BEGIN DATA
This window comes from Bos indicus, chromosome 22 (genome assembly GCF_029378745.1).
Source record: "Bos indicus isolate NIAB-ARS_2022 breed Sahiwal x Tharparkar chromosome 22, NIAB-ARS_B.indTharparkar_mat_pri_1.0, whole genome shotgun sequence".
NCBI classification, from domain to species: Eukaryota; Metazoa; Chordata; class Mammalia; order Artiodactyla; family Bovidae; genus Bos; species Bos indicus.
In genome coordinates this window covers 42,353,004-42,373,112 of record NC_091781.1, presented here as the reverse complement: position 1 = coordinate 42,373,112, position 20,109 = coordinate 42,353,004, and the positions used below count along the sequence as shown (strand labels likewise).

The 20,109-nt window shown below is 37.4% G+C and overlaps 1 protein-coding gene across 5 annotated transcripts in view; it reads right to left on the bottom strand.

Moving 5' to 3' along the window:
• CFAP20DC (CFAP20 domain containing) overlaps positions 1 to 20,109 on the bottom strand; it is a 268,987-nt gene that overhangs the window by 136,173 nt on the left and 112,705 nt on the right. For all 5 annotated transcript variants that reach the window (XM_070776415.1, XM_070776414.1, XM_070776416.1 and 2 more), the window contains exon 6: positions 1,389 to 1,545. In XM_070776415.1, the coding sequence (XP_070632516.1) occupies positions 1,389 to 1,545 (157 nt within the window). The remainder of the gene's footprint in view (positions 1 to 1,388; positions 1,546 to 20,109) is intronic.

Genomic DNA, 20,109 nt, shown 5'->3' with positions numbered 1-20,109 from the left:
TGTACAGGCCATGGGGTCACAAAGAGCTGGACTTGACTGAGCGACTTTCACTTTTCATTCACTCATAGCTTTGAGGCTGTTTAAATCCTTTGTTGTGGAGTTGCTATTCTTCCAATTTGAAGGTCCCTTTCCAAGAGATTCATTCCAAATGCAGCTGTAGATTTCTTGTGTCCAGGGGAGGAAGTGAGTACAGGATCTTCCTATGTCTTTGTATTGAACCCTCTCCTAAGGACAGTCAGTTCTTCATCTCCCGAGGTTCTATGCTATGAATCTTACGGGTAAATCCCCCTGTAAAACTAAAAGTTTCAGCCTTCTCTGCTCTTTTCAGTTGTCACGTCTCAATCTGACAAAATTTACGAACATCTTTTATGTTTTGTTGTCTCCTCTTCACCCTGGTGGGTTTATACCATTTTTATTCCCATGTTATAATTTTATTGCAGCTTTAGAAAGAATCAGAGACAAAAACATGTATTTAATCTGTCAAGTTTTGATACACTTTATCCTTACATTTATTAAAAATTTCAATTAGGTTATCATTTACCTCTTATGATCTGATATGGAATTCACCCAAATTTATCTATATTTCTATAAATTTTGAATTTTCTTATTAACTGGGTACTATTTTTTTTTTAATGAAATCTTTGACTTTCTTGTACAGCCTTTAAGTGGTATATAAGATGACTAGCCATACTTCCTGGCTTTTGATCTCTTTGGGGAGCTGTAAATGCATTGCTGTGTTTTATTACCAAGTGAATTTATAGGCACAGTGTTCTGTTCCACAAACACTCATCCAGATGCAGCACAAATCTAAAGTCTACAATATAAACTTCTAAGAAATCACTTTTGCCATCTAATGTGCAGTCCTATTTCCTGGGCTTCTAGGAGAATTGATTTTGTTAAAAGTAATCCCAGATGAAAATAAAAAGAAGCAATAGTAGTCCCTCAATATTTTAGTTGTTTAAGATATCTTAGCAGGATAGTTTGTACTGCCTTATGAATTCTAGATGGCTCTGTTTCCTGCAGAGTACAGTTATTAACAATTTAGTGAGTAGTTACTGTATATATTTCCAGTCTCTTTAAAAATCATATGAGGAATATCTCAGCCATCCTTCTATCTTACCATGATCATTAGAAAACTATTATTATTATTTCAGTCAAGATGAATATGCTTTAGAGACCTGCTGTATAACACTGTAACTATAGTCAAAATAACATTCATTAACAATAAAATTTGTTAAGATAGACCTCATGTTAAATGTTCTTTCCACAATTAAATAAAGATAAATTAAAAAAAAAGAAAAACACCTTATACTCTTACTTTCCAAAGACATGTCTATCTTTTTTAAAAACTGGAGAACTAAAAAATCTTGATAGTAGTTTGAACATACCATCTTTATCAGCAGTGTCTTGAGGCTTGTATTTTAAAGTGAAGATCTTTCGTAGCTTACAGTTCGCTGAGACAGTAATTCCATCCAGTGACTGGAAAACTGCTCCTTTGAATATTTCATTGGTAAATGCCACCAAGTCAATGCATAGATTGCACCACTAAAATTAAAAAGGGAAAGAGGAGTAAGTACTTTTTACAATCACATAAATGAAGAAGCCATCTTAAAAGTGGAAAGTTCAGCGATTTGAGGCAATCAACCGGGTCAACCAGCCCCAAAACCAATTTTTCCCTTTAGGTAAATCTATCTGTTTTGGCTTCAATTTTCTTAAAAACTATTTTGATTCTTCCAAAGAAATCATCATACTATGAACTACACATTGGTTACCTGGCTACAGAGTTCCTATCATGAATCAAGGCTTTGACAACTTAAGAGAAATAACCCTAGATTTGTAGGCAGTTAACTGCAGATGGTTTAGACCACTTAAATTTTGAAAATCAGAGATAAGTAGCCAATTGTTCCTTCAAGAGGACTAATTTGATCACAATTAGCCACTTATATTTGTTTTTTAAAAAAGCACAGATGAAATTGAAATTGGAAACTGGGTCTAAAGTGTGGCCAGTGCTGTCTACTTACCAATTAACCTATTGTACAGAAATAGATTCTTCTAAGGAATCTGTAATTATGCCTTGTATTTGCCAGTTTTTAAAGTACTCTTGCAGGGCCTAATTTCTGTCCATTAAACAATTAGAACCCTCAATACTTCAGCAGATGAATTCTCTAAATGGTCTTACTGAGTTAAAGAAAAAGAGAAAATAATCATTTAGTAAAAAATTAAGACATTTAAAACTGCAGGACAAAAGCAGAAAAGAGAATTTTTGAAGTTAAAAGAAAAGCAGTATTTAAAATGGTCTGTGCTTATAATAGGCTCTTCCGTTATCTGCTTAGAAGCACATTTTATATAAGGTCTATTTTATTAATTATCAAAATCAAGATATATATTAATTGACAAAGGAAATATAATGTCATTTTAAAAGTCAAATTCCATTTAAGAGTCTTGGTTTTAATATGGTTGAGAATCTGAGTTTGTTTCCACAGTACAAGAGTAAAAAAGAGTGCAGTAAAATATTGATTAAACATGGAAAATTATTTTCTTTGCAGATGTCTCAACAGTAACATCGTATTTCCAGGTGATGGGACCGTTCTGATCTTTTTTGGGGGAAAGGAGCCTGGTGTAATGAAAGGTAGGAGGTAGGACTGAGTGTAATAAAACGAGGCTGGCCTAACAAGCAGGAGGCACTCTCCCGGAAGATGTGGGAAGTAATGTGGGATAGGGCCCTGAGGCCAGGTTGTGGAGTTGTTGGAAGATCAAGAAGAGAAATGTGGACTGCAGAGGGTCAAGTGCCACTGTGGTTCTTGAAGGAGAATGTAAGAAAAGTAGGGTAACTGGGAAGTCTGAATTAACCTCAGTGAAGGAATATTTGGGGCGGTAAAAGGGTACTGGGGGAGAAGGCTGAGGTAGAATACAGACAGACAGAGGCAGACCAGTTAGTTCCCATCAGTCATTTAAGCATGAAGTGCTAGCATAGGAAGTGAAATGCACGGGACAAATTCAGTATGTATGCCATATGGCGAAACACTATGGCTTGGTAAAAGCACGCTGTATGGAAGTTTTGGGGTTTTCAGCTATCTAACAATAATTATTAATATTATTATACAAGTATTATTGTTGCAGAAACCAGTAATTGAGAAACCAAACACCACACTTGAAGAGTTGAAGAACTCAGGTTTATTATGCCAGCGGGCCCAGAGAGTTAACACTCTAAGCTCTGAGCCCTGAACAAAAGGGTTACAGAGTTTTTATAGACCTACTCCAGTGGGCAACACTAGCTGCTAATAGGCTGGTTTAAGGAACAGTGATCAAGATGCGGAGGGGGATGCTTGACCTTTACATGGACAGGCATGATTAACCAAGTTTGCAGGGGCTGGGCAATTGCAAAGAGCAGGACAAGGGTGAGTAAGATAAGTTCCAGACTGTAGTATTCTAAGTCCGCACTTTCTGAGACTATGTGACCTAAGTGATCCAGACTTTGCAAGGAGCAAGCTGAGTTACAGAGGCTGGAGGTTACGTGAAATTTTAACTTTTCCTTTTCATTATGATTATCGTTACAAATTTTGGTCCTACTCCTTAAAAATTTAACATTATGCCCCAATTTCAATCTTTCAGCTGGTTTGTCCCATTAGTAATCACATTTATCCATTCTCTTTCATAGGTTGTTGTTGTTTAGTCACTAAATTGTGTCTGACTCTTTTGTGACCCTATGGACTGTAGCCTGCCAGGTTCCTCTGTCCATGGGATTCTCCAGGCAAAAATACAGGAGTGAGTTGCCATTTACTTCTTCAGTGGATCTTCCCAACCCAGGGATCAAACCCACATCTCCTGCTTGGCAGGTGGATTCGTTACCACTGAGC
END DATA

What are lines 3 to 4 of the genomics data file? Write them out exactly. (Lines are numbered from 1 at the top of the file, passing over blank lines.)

NCBI classification, from domain to species: Eukaryota; Metazoa; Chordata; class Mammalia; order Artiodactyla; family Bovidae; genus Bos; species Bos indicus.
In genome coordinates this window covers 42,353,004-42,373,112 of record NC_091781.1, presented here as the reverse complement: position 1 = coordinate 42,373,112, position 20,109 = coordinate 42,353,004, and the positions used below count along the sequence as shown (strand labels likewise).